18650 Li-ion Smoking

Hi everyone,

I've had a rechargeable flashlight for a while that required a new set of two 18560 Li-ion batteries. I didn't take note of the way the original batteries were inserted so I inserted the new batteries in series instead of parallel and one of the batteries started smoking vigorously and completely shrunk the negative contact springs after glowing red. After retensioning the springs, I got the device working again with the new batteries but decided to get some new batteries. I've inserted batteries wrong way around many times in my life but nothing happened. Is this expected behaviour because of my ignorance or stupidity? Should there have been some sort of polarity protection?
 
Not sure if I understood you correctly, but It seems like you reversed one of the batteries such that they are anti-parallel instead of parallel. The high voltage difference between them induced a circulating current between them. The magnitude of that current rised to a high value due to the low resistance of the contacts leading it to glow from the heat.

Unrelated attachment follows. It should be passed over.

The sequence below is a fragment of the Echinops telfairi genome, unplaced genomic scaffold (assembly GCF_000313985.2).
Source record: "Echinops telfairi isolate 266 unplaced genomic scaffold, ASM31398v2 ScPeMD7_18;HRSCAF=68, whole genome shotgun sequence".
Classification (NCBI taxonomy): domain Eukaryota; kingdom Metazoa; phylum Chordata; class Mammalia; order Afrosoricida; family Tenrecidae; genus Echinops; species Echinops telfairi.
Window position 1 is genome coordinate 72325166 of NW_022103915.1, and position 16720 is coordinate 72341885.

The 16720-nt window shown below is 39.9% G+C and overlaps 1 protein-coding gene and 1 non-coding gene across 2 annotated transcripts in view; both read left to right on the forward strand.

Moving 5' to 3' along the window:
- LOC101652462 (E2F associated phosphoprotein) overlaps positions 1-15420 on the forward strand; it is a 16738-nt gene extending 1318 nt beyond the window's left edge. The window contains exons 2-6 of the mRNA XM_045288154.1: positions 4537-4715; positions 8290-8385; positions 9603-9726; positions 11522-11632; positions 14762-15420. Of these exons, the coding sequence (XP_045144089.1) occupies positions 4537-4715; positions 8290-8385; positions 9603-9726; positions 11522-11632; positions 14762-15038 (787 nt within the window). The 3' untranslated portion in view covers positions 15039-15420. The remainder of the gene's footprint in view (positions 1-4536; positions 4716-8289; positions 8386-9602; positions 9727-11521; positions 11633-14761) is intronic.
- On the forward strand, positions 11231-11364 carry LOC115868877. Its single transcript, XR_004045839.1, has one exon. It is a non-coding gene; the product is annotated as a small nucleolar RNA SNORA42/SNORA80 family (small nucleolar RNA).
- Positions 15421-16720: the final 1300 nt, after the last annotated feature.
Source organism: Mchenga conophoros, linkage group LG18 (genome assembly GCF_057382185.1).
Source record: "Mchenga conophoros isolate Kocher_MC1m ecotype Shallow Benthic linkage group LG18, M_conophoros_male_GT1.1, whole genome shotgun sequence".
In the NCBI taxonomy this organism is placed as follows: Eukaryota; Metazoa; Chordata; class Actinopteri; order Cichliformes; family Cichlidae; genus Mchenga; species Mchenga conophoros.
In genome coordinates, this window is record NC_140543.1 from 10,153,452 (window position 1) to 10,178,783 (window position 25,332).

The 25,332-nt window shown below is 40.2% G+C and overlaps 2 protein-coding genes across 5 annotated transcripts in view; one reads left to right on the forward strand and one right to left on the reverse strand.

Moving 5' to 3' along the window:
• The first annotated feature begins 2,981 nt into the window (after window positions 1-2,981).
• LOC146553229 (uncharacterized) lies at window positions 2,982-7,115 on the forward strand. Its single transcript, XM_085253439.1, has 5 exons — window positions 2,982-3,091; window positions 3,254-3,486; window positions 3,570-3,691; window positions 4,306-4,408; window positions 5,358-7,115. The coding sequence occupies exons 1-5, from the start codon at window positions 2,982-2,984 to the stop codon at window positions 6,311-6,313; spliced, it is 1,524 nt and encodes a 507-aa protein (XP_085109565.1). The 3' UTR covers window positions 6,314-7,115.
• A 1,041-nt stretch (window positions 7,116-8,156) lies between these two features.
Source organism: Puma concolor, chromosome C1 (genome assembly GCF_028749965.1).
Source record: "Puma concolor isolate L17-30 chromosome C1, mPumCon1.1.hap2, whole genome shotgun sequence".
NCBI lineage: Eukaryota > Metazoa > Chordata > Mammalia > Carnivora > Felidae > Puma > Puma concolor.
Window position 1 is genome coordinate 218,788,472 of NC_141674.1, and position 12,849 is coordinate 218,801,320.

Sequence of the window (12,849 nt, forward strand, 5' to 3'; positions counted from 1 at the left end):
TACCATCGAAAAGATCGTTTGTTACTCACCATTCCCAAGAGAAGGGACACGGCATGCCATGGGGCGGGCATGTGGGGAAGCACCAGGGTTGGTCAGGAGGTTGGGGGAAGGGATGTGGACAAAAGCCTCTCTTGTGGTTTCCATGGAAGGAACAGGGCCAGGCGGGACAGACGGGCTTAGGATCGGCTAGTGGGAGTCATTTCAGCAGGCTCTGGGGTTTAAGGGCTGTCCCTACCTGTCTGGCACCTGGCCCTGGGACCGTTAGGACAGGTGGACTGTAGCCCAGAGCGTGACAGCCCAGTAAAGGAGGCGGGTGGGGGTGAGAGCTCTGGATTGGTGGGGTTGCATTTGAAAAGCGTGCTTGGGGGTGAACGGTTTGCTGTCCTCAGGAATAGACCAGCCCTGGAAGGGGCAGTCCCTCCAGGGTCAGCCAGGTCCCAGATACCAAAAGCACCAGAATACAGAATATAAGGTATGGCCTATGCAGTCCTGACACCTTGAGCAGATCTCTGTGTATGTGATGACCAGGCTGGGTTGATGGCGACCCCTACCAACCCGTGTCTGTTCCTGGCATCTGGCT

Yeah, polarity protection should have been there but some designers remove it to avoid the 0.7 v voltage drop of the diode.
 
Not sure if I understood you correctly, but It seems like you reversed one of the batteries such that they are anti-parallel instead of parallel. The high voltage difference between them induced a circulating current between them. The magnitude of that current rised to a high value due to the low resistance of the contacts leading it to glow from the heat.

Yeah, polarity protection should have been there but some designers remove it to avoid the 0.7 v voltage drop of the diode.
That's exactly what happened. Are there not safety standards for this type of thing?
 
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